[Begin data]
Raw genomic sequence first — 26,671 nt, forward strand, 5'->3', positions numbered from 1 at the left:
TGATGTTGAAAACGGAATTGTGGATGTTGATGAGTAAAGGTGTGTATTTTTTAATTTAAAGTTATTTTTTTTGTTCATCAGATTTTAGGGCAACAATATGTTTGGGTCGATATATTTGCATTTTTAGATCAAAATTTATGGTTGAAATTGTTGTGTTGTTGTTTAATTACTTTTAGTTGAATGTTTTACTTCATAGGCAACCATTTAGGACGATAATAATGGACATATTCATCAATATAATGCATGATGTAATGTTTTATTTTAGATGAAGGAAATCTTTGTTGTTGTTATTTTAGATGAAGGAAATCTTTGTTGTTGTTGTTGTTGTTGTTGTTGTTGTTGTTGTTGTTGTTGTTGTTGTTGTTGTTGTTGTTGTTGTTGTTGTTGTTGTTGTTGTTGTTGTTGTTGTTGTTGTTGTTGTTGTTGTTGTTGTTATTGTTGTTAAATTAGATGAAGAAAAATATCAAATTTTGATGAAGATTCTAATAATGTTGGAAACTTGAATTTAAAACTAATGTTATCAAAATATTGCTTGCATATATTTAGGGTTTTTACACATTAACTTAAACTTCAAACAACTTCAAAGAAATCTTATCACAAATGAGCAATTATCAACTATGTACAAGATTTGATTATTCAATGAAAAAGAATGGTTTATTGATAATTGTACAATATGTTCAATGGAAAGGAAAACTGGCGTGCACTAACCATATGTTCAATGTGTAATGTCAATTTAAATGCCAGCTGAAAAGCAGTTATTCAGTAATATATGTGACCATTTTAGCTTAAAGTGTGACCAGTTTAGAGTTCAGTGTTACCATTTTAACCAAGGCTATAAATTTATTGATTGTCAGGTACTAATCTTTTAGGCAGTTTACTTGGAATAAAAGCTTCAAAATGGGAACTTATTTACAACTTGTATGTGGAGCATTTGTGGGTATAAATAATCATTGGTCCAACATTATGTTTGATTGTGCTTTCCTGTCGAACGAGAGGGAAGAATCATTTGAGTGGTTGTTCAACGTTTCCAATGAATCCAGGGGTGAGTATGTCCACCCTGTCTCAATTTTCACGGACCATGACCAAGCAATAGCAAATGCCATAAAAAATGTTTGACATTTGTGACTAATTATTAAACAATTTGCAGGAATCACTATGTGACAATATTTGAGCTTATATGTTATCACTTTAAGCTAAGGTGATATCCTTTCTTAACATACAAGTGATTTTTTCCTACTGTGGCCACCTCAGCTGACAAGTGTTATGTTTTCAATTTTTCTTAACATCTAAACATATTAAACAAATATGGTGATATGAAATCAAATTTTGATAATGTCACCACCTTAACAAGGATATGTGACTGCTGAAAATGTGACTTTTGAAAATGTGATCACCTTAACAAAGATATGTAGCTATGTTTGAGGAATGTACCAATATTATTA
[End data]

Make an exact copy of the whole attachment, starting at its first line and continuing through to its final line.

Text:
Raw genomic sequence first — 26,671 nt, forward strand, 5'->3', positions numbered from 1 at the left:
TGATGTTGAAAACGGAATTGTGGATGTTGATGAGTAAAGGTGTGTATTTTTTAATTTAAAGTTATTTTTTTTGTTCATCAGATTTTAGGGCAACAATATGTTTGGGTCGATATATTTGCATTTTTAGATCAAAATTTATGGTTGAAATTGTTGTGTTGTTGTTTAATTACTTTTAGTTGAATGTTTTACTTCATAGGCAACCATTTAGGACGATAATAATGGACATATTCATCAATATAATGCATGATGTAATGTTTTATTTTAGATGAAGGAAATCTTTGTTGTTGTTATTTTAGATGAAGGAAATCTTTGTTGTTGTTGTTGTTGTTGTTGTTGTTGTTGTTGTTGTTGTTGTTGTTGTTGTTGTTGTTGTTGTTGTTGTTGTTGTTGTTGTTGTTGTTGTTGTTGTTGTTGTTGTTGTTGTTGTTGTTGTTATTGTTGTTAAATTAGATGAAGAAAAATATCAAATTTTGATGAAGATTCTAATAATGTTGGAAACTTGAATTTAAAACTAATGTTATCAAAATATTGCTTGCATATATTTAGGGTTTTTACACATTAACTTAAACTTCAAACAACTTCAAAGAAATCTTATCACAAATGAGCAATTATCAACTATGTACAAGATTTGATTATTCAATGAAAAAGAATGGTTTATTGATAATTGTACAATATGTTCAATGGAAAGGAAAACTGGCGTGCACTAACCATATGTTCAATGTGTAATGTCAATTTAAATGCCAGCTGAAAAGCAGTTATTCAGTAATATATGTGACCATTTTAGCTTAAAGTGTGACCAGTTTAGAGTTCAGTGTTACCATTTTAACCAAGGCTATAAATTTATTGATTGTCAGGTACTAATCTTTTAGGCAGTTTACTTGGAATAAAAGCTTCAAAATGGGAACTTATTTACAACTTGTATGTGGAGCATTTGTGGGTATAAATAATCATTGGTCCAACATTATGTTTGATTGTGCTTTCCTGTCGAACGAGAGGGAAGAATCATTTGAGTGGTTGTTCAACGTTTCCAATGAATCCAGGGGTGAGTATGTCCACCCTGTCTCAATTTTCACGGACCATGACCAAGCAATAGCAAATGCCATAAAAAATGTTTGACATTTGTGACTAATTATTAAACAATTTGCAGGAATCACTATGTGACAATATTTGAGCTTATATGTTATCACTTTAAGCTAAGGTGATATCCTTTCTTAACATACAAGTGATTTTTTCCTACTGTGGCCACCTCAGCTGACAAGTGTTATGTTTTCAATTTTTCTTAACATCTAAACATATTAAACAAATATGGTGATATGAAATCAAATTTTGATAATGTCACCACCTTAACAAGGATATGTGACTGCTGAAAATGTGACTTTTGAAAATGTGATCACCTTAACAAAGATATGTAGCTATGTTTGAGGAATGTACCAATATTATTA